Corporate Employer Was Immune From Liability For “Cyberthreats” Made By Its Employee

Delfino v. Agilent Technologies, Inc., 2006 WL 3635399 (Cal. Ct. App. Dec. 14, 2006)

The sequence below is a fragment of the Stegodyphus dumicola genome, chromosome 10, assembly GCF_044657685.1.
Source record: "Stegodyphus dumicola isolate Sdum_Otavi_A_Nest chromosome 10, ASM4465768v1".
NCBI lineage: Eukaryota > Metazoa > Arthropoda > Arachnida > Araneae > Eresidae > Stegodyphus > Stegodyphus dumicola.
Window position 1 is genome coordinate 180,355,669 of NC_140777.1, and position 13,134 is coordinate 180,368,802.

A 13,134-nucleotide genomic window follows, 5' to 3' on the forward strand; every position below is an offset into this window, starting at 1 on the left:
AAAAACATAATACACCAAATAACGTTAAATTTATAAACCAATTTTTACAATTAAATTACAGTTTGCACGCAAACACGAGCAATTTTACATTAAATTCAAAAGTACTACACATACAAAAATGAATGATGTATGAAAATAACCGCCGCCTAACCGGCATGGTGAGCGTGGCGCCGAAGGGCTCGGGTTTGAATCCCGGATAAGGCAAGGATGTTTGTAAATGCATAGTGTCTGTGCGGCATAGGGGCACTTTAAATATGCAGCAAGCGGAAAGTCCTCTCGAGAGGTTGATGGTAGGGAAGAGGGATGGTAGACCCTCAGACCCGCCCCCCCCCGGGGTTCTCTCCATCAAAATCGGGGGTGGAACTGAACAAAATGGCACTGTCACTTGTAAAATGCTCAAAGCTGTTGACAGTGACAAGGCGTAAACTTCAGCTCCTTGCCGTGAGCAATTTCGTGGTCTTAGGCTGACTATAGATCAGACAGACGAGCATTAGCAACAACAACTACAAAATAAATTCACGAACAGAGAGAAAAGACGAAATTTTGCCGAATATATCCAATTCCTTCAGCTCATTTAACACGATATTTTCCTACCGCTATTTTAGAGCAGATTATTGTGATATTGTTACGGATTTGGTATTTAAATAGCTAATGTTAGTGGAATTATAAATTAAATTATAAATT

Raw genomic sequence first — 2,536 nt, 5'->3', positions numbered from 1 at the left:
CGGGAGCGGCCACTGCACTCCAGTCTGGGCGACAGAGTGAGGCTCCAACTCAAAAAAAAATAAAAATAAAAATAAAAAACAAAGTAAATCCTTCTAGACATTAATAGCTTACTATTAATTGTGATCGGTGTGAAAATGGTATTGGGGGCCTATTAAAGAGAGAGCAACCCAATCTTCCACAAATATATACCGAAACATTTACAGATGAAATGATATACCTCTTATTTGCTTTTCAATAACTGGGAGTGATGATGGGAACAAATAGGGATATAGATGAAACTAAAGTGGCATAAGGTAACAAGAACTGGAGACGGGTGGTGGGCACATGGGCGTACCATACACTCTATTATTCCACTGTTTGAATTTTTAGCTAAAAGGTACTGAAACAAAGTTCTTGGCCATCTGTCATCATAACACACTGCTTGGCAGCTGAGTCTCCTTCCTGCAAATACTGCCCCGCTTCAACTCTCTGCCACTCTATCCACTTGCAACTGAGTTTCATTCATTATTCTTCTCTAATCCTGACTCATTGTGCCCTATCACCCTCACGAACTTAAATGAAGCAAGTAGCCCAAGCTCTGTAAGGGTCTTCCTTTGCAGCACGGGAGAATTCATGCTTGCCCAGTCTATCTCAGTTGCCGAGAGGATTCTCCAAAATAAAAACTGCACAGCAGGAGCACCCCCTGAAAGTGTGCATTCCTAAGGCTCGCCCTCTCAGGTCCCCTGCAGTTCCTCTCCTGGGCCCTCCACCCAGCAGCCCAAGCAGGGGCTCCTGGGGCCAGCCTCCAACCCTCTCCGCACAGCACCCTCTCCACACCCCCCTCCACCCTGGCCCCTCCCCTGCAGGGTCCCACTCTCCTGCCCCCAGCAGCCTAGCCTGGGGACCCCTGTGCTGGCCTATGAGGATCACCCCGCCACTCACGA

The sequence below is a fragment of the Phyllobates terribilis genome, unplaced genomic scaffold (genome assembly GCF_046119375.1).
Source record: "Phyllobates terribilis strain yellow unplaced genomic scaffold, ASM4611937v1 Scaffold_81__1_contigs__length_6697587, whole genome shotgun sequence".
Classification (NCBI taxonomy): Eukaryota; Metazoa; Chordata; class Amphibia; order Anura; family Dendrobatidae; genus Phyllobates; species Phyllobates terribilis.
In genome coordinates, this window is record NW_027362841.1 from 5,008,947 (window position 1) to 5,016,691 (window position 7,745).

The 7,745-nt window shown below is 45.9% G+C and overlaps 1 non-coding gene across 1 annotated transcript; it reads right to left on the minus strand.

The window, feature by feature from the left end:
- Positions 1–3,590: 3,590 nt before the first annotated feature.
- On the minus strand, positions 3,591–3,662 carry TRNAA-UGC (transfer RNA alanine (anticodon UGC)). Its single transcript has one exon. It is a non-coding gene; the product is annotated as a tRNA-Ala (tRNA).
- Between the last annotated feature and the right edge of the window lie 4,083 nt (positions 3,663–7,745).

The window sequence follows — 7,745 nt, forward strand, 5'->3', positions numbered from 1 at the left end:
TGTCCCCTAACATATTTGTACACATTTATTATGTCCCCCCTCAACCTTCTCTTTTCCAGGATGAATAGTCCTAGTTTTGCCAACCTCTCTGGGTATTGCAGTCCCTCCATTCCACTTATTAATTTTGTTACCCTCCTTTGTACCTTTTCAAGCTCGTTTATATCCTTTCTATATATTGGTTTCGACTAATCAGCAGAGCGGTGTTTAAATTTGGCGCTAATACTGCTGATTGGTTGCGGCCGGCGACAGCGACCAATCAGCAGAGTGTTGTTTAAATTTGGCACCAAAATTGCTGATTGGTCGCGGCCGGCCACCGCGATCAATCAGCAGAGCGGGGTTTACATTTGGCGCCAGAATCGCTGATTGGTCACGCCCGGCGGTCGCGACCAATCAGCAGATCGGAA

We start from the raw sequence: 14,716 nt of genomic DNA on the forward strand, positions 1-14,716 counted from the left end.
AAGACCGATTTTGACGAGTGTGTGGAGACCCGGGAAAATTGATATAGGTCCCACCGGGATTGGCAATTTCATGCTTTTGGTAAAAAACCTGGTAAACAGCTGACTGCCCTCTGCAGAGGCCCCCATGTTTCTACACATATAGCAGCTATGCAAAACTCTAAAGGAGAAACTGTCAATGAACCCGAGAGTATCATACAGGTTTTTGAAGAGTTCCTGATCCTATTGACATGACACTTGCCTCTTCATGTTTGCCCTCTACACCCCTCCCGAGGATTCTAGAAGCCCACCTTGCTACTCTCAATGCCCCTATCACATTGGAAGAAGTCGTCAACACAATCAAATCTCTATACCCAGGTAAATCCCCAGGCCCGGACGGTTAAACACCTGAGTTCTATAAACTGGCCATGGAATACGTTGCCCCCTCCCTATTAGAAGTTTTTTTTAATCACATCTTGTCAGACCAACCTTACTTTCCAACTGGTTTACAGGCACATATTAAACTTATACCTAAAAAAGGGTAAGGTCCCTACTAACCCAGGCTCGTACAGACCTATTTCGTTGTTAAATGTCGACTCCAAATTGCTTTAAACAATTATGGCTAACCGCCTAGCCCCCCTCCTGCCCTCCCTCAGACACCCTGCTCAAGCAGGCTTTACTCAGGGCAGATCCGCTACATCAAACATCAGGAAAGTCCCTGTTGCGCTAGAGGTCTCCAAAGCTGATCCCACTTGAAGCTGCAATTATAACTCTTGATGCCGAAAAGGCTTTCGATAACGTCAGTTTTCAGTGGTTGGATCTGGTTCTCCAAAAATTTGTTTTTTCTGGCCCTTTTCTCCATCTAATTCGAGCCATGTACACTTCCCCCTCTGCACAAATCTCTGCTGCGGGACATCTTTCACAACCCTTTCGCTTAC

Michelangelo Delfino and Mary E. Day sued Agilent Technologies after a series of threatening e-mails and Yahoo! Message Board postings about them were created by one of Agilent’s former employees (who used the pseudonym “crack_smoking_jesus”). Agilent moved for summary judgment pursuant to the Communications Decency Act of 1996 (CDA), which grants immunity to “interactive computer service providers.” Plaintiffs alleged causes of action for intentional and negligent infliction of emotional distress. The Court of Appeal affirmed summary judgment in favor of Agilent, holding that an employer that provides its employees with Internet access through the company’s internal computer system is an “interactive service provider” immune from liability under the CDA. The Court further held that Agilent was a “publisher or speaker of information” that came from “another information content provider” (the former employee) and was entitled to immunity under the CDA on that ground as well. Finally, the Court held that irrespective of the immunity provided by the CDA, plaintiffs had failed to show that Agilent should be held responsible for its former employee’s acts under theories of ratification, respondeat superior, negligent supervision or negligent infliction of emotional distress. Compare Hawkins v. Wilton, 144 Cal. App. 4th 936 (2006) (triable issues of fact existed concerning apartment complex manager/security guard’s actions being within course and scope of his employment when he shot plaintiff); Sababin v. Superior Court, 144 Cal. App. 4th 81 (2006) (triable issues regarding injuries allegedly suffered by hospital patient due to employees’ failure to follow patient’s care plan for maintaining the health of her skin).